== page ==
'No Community Safe from Human Trafficking'
The following article was published on the Women of the ELCA website blog on September 28, 2017.
Waynette Bridwell loves her four grandchildren and the “ton” of nieces and nephews in her family.
And she feels it’s her responsibility as a former nurse to alert them to the perils of human trafficking – and not only the young people of her family, but everyone who lives near her “backwoodsy” area of Zanesville, Ohio.
As one of six members of the Southern Ohio Synodical Women’s Organization anti-sex trafficking committee, she speaks in classrooms, seminars and churches about human trafficking.
“I want people to be aware of the issue,” Bridwell said. “People need to start to know what the signs and symptoms are. And then they need to call the anti-trafficking hotline number if they see something. You don’t have to be right – just suspicious.”
A Truckers Against Trafficking group broke up a 13-state trafficking ring recently by calling in suspicious activity, she said.
HUMAN TRAFFICKING A PRIORITY
At its 2014 and 2017 triennial conventions, Women of the ELCA voting members vowed to make fighting human trafficking a priority. In 2014, a memorial requested that each synodical women’s organization assemble a task force to address human sex trafficking, an issue that has been a focus at every Women of the ELCA triennial convention since 2002.
Bridwell said she was at a retreat where prayers were being offered at the closing. “People were praying for their friends and family, and I asked if I could pray about human sex trafficking.
“They said, ‘Of course,’ but I thought, ‘We have to do more than pray.’”
In the rural area of Ohio where she lives, Bridwell said, many people have never heard of the issue.
“But I tell people, ‘It happens here. Even in rural areas.’”
HUMAN TRAFFICKING HAPPENS HERE TOO
“Human Trafficking Happens Here Too” is the message of three billboards the task force erected in rural Ohio: one each in Guernsey and Belmont counties, and one on the boundary between Monroe and Noble counties.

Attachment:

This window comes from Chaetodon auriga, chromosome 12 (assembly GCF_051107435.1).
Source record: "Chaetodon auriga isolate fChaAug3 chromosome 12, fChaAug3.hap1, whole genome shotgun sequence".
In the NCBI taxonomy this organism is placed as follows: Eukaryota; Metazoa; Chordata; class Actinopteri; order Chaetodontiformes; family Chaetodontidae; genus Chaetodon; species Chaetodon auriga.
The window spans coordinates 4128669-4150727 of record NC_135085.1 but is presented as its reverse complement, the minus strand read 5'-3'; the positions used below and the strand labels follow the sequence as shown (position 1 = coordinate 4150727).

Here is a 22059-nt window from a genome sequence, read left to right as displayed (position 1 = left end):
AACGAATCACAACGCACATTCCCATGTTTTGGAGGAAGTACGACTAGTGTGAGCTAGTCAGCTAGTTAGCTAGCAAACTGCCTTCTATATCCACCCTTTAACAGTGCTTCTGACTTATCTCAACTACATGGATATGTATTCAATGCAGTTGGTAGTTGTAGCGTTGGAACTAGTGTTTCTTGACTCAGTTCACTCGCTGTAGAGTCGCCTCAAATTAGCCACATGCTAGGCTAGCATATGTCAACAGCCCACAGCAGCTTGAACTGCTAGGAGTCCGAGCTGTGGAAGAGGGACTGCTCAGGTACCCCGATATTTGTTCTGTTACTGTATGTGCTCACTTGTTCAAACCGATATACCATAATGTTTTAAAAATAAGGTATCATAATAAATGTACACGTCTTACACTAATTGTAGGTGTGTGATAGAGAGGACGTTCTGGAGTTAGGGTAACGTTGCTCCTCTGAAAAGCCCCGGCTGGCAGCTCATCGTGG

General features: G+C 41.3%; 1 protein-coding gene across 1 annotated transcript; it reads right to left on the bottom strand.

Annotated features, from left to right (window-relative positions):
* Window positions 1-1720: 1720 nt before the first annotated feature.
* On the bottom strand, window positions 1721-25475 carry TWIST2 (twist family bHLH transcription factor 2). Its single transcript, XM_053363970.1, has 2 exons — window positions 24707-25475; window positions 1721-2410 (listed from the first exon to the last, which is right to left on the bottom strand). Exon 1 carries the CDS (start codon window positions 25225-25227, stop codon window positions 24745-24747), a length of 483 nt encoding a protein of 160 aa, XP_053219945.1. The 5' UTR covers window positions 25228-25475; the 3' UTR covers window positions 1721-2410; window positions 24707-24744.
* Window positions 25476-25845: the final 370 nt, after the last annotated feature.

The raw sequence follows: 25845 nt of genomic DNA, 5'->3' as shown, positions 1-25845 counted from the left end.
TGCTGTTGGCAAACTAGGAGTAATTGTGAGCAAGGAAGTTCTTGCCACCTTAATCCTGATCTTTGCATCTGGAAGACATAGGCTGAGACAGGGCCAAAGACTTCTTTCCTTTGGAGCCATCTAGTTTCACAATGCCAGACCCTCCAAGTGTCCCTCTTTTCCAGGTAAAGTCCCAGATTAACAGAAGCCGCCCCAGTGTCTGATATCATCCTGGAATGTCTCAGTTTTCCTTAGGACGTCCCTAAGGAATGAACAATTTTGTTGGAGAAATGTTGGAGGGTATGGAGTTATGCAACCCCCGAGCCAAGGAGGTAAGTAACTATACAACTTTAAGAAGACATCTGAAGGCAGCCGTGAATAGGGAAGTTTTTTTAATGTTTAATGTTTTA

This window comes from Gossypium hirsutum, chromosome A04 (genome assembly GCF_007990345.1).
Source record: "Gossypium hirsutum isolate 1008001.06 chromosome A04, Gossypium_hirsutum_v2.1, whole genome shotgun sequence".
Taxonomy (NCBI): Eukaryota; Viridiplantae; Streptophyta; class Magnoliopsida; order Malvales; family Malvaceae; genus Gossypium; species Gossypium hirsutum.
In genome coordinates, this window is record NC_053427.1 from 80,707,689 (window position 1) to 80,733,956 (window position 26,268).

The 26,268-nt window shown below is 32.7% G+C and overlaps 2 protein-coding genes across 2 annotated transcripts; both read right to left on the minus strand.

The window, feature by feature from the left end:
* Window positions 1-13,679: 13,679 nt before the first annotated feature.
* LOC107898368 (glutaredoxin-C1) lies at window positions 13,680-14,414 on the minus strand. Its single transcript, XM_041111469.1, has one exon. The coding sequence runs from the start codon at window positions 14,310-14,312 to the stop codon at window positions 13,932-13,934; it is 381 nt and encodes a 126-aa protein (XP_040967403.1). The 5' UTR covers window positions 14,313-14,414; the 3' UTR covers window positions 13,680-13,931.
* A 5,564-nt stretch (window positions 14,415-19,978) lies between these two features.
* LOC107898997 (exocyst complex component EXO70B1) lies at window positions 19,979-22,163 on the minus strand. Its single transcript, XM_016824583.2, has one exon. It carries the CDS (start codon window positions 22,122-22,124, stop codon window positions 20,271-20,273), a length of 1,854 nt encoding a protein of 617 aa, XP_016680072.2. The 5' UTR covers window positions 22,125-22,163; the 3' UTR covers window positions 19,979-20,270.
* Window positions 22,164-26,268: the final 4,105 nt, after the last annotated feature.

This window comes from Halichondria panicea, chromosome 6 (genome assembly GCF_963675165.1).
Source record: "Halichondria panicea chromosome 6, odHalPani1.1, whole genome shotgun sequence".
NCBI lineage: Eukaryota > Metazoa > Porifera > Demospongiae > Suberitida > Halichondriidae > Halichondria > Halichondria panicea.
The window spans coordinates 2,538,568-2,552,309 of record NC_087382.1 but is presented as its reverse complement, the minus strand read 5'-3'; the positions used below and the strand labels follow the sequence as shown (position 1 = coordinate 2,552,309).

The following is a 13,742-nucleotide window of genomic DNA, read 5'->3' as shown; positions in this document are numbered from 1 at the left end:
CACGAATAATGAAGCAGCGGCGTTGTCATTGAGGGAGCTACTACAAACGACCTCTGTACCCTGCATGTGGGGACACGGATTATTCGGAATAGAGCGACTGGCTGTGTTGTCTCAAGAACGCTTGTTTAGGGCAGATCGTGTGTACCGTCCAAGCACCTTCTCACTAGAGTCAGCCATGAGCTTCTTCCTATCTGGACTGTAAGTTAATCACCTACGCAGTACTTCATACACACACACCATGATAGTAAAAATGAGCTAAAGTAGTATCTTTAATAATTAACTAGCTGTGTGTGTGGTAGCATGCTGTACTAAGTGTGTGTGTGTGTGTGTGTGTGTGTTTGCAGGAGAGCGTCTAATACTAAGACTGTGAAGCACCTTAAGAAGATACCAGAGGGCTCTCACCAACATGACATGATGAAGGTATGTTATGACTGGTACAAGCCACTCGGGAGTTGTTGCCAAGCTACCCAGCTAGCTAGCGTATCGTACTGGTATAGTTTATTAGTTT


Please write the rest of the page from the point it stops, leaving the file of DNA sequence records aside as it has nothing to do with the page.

The money for the billboards came from a grant from the Deaconess Community, thanks to Sr. Sally Burk, who chairs the Southern Ohio SWO’s anti-trafficking committee, said Bridwell, a member of St. John’s Lutheran Church, Zanesville.
But it was Bridwell who worked out a great deal with the billboard advertising company: $1,200 for three billboards for one month.
The grant from the Deaconesses paid for one month of advertising, she said. But after seeing the billboards, people have come forward with gifts to keep them up through October.
Bridwell hopes to work with other faith communities in her area to widen her circle of those working against human trafficking. Her SWO’s committee is holding a seminar October 19 at the Tree of Life Ministry Center in Columbus. Speakers include Theresa Flores, a survivor and founder of Save Our Adolescents from Prostitution (S.O.A.P.), a nonprofit organization that works to help prevent sex trafficking, and Michelle Hannan, anti-human trafficking director with The Salvation Army.
“Right now, for us, it’s all about awareness,” Bridwell said. “Some people I talk to don’t think it exists here. But it happens everywhere.”
The National Human Trafficking Hotline number is 1-888-373-7888.
Terri Lackey is director for communication for Women of the ELCA.
Photo by Waynette Bridwell of one of the billboards erected in her area.